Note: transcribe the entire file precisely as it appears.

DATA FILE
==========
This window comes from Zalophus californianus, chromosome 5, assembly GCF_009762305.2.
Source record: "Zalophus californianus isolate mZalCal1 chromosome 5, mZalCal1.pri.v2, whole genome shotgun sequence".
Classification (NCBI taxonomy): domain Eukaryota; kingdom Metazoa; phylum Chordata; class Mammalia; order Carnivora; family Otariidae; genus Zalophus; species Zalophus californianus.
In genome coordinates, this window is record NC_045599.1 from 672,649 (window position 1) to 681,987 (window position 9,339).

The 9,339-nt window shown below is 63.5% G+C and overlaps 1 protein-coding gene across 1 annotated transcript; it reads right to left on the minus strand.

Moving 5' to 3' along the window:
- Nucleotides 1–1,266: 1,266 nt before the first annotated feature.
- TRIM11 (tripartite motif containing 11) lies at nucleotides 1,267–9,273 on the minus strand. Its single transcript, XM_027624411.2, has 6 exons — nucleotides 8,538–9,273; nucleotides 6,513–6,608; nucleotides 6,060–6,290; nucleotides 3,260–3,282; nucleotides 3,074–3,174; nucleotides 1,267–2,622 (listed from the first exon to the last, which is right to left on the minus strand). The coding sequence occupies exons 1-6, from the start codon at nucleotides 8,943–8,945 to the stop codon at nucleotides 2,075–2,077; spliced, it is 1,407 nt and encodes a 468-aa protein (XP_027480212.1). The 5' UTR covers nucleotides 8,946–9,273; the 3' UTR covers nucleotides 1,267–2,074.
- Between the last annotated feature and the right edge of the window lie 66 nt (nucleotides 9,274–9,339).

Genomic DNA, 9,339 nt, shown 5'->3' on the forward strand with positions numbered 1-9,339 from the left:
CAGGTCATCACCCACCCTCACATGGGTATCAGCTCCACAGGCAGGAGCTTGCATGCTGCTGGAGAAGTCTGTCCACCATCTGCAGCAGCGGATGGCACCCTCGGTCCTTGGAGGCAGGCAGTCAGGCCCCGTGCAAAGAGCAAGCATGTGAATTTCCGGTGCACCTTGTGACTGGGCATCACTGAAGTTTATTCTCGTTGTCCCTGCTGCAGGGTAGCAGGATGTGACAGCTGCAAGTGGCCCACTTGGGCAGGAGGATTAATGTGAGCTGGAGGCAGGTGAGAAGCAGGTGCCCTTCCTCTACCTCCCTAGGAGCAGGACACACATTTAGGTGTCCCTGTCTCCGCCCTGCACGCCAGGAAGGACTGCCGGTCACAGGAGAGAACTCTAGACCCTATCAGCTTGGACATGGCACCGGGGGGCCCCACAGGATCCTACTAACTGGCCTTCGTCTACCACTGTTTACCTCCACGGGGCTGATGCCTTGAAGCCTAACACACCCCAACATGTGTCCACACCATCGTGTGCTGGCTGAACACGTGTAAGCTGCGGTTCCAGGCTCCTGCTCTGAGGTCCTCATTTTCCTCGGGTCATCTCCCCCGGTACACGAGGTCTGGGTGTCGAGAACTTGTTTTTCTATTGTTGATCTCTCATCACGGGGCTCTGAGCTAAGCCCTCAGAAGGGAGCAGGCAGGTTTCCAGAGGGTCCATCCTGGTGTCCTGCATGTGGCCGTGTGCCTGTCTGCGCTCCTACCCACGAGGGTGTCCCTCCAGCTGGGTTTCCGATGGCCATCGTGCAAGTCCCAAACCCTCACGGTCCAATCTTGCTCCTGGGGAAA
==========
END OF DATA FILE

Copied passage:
This window comes from Zalophus californianus, chromosome 5, assembly GCF_009762305.2.
Source record: "Zalophus californianus isolate mZalCal1 chromosome 5, mZalCal1.pri.v2, whole genome shotgun sequence".
Classification (NCBI taxonomy): domain Eukaryota; kingdom Metazoa; phylum Chordata; class Mammalia; order Carnivora; family Otariidae; genus Zalophus; species Zalophus californianus.
In genome coordinates, this window is record NC_045599.1 from 672,649 (window position 1) to 681,987 (window position 9,339).

The 9,339-nt window shown below is 63.5% G+C and overlaps 1 protein-coding gene across 1 annotated transcript; it reads right to left on the minus strand.

Moving 5' to 3' along the window:
- Nucleotides 1–1,266: 1,266 nt before the first annotated feature.
- TRIM11 (tripartite motif containing 11) lies at nucleotides 1,267–9,273 on the minus strand. Its single transcript, XM_027624411.2, has 6 exons — nucleotides 8,538–9,273; nucleotides 6,513–6,608; nucleotides 6,060–6,290; nucleotides 3,260–3,282; nucleotides 3,074–3,174; nucleotides 1,267–2,622 (listed from the first exon to the last, which is right to left on the minus strand). The coding sequence occupies exons 1-6, from the start codon at nucleotides 8,943–8,945 to the stop codon at nucleotides 2,075–2,077; spliced, it is 1,407 nt and encodes a 468-aa protein (XP_027480212.1). The 5' UTR covers nucleotides 8,946–9,273; the 3' UTR covers nucleotides 1,267–2,074.
- Between the last annotated feature and the right edge of the window lie 66 nt (nucleotides 9,274–9,339).

Genomic DNA, 9,339 nt, shown 5'->3' on the forward strand with positions numbered 1-9,339 from the left:
CAGGTCATCACCCACCCTCACATGGGTATCAGCTCCACAGGCAGGAGCTTGCATGCTGCTGGAGAAGTCTGTCCACCATCTGCAGCAGCGGATGGCACCCTCGGTCCTTGGAGGCAGGCAGTCAGGCCCCGTGCAAAGAGCAAGCATGTGAATTTCCGGTGCACCTTGTGACTGGGCATCACTGAAGTTTATTCTCGTTGTCCCTGCTGCAGGGTAGCAGGATGTGACAGCTGCAAGTGGCCCACTTGGGCAGGAGGATTAATGTGAGCTGGAGGCAGGTGAGAAGCAGGTGCCCTTCCTCTACCTCCCTAGGAGCAGGACACACATTTAGGTGTCCCTGTCTCCGCCCTGCACGCCAGGAAGGACTGCCGGTCACAGGAGAGAACTCTAGACCCTATCAGCTTGGACATGGCACCGGGGGGCCCCACAGGATCCTACTAACTGGCCTTCGTCTACCACTGTTTACCTCCACGGGGCTGATGCCTTGAAGCCTAACACACCCCAACATGTGTCCACACCATCGTGTGCTGGCTGAACACGTGTAAGCTGCGGTTCCAGGCTCCTGCTCTGAGGTCCTCATTTTCCTCGGGTCATCTCCCCCGGTACACGAGGTCTGGGTGTCGAGAACTTGTTTTTCTATTGTTGATCTCTCATCACGGGGCTCTGAGCTAAGCCCTCAGAAGGGAGCAGGCAGGTTTCCAGAGGGTCCATCCTGGTGTCCTGCATGTGGCCGTGTGCCTGTCTGCGCTCCTACCCACGAGGGTGTCCCTCCAGCTGGGTTTCCGATGGCCATCGTGCAAGTCCCAAACCCTCACGGTCCAATCTTGCTCCTGGGGAAA